The Six Nations attracts a huge audience year after year. Say what you will about the quality of the rugby on display, but the competition is  always a tight affair and pundits will pay ample money to watch from the stands or from their couches at home.

The Rugby Championship, in contrast, is stuttering along with questions regularly asked about what value there is to the tournament.

Although there is the odd upset from time to time, it’s almost a given every year that the All Blacks will take out the trophy. Arguably the biggest difference between the Rugby Championship and the Six Nations is the level of competitiveness. Rarely is it easy to call who will win the Six Nations before the tournament commences.

There are other problems too.

Australian fans are dwindling, rumours emerge every second week that South Africa are considering other options, and Argentina have finished bottom of the log in almost every championship they’ve taken part in.

Arguably, the most exciting international matches in the calendar are the tours in June and November – and that’s largely because of their novelty. When the same teams play each other year after year, you can’t help but get a little bored. Though we’ve seen the odd quirk in the schedules (for example, Australia playing England four times last year), the current timetable has meant that we’ve seen at least some variation between matches from year to year.

Any sort of World League must preserve the variability of the one-off international matches; if New Zealand and England play each other every year, the fixture will lose some of its lustre. Signs so far point to a knockout style tournament – which should at least ensure that we’re not seeing the same teams playing one another all the time. Any sort of tournament would have to maintain this structure to guarantee that matches are still savoured by the fans.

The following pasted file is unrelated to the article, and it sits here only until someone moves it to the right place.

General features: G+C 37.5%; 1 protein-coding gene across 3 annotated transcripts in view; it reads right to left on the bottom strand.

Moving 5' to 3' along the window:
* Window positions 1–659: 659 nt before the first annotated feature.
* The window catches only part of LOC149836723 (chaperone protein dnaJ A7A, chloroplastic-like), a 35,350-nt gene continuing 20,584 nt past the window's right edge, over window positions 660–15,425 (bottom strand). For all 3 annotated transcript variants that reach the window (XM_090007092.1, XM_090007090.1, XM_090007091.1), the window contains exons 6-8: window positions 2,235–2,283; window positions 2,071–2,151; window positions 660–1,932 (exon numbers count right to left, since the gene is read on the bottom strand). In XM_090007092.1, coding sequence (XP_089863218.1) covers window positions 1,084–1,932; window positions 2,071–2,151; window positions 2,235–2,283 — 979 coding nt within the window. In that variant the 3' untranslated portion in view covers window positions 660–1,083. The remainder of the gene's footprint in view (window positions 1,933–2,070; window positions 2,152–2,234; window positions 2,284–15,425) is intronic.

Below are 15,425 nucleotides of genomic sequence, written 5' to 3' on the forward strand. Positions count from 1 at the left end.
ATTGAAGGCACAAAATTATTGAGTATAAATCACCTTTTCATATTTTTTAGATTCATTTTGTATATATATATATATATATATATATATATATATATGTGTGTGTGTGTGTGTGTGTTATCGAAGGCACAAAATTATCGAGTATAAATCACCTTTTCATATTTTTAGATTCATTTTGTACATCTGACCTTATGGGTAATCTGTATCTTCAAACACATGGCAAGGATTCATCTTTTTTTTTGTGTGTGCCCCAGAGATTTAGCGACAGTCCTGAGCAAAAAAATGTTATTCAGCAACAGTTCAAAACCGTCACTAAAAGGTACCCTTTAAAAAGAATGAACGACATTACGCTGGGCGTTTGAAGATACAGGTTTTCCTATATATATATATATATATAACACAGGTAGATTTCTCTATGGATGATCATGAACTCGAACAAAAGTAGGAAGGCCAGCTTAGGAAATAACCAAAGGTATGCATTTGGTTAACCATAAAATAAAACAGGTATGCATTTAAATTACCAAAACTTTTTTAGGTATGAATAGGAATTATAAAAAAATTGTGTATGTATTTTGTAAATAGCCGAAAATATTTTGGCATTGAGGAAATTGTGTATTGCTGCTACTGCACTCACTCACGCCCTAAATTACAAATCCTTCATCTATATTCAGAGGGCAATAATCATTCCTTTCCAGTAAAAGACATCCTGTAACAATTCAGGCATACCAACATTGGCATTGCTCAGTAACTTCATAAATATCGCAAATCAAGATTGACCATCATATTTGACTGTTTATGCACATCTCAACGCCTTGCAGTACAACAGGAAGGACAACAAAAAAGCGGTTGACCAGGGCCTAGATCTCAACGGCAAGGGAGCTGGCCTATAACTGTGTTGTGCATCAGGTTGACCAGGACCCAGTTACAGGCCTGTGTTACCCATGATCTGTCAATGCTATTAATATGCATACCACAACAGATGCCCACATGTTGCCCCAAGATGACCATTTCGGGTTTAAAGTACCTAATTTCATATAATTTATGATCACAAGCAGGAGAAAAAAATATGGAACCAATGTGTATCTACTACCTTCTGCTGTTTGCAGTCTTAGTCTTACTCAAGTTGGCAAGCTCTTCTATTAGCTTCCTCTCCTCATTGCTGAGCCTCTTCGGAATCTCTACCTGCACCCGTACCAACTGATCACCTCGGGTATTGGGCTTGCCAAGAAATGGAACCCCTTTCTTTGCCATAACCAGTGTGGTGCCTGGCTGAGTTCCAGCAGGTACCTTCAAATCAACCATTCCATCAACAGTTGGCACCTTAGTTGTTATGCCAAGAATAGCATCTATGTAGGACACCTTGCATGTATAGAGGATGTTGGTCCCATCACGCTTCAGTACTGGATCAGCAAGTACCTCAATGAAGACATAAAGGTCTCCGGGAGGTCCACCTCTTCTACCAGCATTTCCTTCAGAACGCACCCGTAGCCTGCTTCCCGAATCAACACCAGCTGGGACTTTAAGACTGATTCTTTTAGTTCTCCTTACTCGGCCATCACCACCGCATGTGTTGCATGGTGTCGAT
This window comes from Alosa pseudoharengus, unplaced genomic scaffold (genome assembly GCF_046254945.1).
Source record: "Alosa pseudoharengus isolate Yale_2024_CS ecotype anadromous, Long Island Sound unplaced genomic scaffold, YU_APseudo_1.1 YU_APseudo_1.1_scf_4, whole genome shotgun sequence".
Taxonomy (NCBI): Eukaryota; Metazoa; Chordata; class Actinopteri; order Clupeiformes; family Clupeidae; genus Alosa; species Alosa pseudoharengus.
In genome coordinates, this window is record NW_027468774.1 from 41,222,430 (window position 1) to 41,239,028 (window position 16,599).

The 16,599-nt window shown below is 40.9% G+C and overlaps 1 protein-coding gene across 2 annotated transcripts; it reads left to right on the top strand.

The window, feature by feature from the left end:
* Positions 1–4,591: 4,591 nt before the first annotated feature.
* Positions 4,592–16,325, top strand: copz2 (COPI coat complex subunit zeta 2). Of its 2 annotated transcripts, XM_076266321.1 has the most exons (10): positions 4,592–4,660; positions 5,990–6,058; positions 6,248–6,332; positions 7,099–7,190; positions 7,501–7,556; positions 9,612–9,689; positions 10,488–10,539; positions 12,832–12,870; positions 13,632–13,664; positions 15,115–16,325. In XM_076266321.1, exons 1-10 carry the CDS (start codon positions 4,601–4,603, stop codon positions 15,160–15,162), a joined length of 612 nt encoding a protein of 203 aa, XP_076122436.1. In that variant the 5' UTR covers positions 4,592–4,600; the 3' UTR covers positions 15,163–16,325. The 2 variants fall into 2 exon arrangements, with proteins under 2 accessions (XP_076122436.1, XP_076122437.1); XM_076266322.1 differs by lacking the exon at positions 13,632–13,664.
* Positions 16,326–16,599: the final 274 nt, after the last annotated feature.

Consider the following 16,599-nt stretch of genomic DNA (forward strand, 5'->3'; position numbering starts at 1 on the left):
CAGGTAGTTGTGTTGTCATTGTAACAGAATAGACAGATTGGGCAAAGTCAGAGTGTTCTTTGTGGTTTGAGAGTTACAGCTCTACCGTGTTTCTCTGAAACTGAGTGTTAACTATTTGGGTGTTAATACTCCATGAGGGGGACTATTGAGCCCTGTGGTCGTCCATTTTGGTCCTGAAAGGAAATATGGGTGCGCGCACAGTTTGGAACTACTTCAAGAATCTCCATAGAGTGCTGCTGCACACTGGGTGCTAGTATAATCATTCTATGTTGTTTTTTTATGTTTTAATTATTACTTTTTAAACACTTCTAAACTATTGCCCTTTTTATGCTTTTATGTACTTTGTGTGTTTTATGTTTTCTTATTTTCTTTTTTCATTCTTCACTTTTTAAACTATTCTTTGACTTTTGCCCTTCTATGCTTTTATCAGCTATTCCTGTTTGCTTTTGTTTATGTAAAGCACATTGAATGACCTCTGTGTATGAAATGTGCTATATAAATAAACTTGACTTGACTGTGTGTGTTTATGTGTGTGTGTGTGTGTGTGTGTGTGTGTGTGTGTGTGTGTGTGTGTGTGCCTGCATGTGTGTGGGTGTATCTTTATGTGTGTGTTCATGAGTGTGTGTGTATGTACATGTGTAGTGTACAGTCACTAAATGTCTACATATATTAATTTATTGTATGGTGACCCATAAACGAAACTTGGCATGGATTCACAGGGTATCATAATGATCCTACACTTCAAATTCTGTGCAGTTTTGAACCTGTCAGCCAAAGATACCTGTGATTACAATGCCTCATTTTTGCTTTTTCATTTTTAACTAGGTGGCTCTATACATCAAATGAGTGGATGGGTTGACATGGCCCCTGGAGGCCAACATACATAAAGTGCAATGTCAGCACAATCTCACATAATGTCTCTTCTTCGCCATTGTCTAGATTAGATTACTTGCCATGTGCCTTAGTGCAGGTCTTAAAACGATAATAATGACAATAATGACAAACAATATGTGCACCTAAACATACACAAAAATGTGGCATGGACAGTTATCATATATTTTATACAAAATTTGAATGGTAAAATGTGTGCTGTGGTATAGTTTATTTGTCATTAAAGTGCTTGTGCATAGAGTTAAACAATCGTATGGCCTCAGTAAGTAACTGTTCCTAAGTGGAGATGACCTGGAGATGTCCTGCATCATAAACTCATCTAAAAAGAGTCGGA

What does it mean for the World Cup?

Simply put, a World League would completely undermine the current World Cup setup – but that’s not necessarily a bad thing. When considering the teams who are actually capable of winning the World Cup, there are only really three matches at most that matter – the finals.

It’s almost a given that New Zealand, South Africa and the other true contenders will always make it out their pools (though let’s not forget England 2015), which means the pool stages of the competition are all but pointless. Given how low the overall standard is, some of the pool matches barely even count as legitimate warm ups.

With the very real possibility of World Cup expansion on the cards and dilution of quality all but guaranteed, maybe it’s time that a new competition is introduced that really pits the best against the best? That’s not to say the we shouldn’t maintain the World Cup as showpiece tournament, bringing in countries from all over the world and growing the game, but there’s certainly room in the calendar for a real ‘champion of champions’ tournament with only the highest quality allowed to compete.

Perhaps the rumoured competition is merely that – just a pipe dream conjured up by some higher ups to create a bit of a stir. One way or another, we’ll hear from World Rugby soon and the picture should clear up. Regardless of what happens, any new World League style competition will need to put a few people’s fears at ease before it can be rolled out.

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Questions the 'League of Nations' will have to answer